By Sunnivie Brydum
Originally published on Advocate.com January 25 2013 5:00 AM ET
Allyson Robinson is a decorated veteran, a wife, a mother, an ordained Baptist minister, and the executive director of the recently combined advocacy organization for LGBT people in uniform, OutServe-Servicemembers Legal Defense Network. The Army veteran was tapped to lead the 6,000-member organization in October, and her appointment is noteworthy not only because she is one of the few women leading a military group but also because she is the first transgender person to lead a national LGBT organization.
Robinson’s appointment is anything but an affirmative-action hire, said retired Navy captain April Heinze, cochair of OutServe-SLDN’s Board of Directors in a statement announcing the hire. “Allyson Robinson is exactly the right person at the right time to be our leader and voice in Washington in the fight to achieve full LGBT equality in the military,” said Heinze.
Indeed, Robinson is exceedingly qualified for her new position. A graduate of the U.S. Military Academy at West Point, Robinson served as a commissioned Army officer commanding Patriot missiles in Europe and the Middle East, a senior trainer for NATO, and an adviser to the armed forces of Saudi Arabia, Kuwait, and Qatar.
Now Robinson is ready to engage in a different kind of battle — one of words instead of weapons.
Robinson says the 2011 repeal of “don’t ask, don’t tell,” which paved the way for open military service by gay, lesbian, and bisexual Americans, was an important first step toward true equality in the military for LGBT people. And while she celebrates heartfelt stories from LGB soldiers who were finally able to introduce commanding officers to their families after repeal, Robinson is clear that OutServe-SLDN’s work is far from complete.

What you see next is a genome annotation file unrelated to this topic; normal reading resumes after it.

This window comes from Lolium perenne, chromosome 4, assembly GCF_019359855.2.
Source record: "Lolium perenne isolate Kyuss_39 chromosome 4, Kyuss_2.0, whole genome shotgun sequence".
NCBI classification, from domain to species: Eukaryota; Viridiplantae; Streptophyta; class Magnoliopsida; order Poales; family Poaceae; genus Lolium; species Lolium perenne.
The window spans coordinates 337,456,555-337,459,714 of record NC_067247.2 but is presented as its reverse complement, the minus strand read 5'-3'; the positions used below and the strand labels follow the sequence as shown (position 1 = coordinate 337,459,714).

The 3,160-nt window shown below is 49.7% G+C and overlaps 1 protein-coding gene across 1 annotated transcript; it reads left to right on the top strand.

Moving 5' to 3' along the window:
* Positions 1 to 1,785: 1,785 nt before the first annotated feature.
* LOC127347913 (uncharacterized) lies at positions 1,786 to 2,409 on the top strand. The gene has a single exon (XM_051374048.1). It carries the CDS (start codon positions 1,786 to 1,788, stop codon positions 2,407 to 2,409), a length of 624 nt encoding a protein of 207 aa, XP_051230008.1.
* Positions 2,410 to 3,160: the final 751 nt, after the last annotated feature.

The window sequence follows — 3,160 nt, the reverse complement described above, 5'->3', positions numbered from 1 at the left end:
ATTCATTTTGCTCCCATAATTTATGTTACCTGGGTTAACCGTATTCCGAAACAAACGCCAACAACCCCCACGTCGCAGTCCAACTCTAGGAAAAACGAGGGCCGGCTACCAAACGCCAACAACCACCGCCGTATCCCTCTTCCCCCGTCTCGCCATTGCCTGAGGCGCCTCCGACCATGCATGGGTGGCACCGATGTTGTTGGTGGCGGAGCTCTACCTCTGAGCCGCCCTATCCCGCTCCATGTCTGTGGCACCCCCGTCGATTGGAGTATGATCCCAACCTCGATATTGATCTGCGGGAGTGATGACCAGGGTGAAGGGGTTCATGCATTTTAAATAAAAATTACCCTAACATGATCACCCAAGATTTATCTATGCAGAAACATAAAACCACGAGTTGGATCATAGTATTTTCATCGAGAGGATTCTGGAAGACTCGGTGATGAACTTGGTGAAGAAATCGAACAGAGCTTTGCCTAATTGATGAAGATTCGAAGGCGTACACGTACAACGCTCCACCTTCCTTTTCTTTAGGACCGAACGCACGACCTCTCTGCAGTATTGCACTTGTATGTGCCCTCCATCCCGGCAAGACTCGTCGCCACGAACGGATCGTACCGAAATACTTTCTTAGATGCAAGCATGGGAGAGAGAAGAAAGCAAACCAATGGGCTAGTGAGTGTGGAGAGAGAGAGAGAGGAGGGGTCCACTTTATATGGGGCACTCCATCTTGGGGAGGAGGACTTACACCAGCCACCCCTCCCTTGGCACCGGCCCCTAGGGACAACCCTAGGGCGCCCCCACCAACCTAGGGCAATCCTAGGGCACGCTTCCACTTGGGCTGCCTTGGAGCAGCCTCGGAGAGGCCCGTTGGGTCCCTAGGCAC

For Robinson, who was the deputy director for employee programs at the Human Rights Campaign before she signed on to lead OutServe-SLDN, the top priority is supporting those LGB people currently serving — a number the Williams Institute at the University of California, Los Angeles, estimates at 65,000. OutServe-SLDN considers that number conservative, and points out that the estimate does not take into account those service members’ spouses and dependents. Also, it does not include transgender military personnel, who can still be kicked out if their transgender status is revealed.
Not that LGB troops have full equality yet either. Same-sex spouses and partners are not automatically notified if their loved one is injured in combat, are ineligible for military health care and pension benefits, and are not allowed to live in military housing—all privileges readily offered to families of straight soldiers. It’s a serious inequity OutServe-SLDN is committed to rectifying, and Robinson has a distinctive perspective on it.
“I served prior to coming out [as trans],” explains Robinson. “And when I deployed to Saudi Arabia and Kuwait, when I was flying with the Air Force over Iraqi airspace, I knew that, if anything happened to me … my family was going to be very well taken care of. If you are a gay or lesbian service member today, you do not have that certainty. In fact, you can have almost certainty that [your family] will not be [cared for.] And that impacts a person’s ability to perform at the very highest levels, in the most stressful circumstances. It has an impact on unit cohesion. And it’s a national security issue.”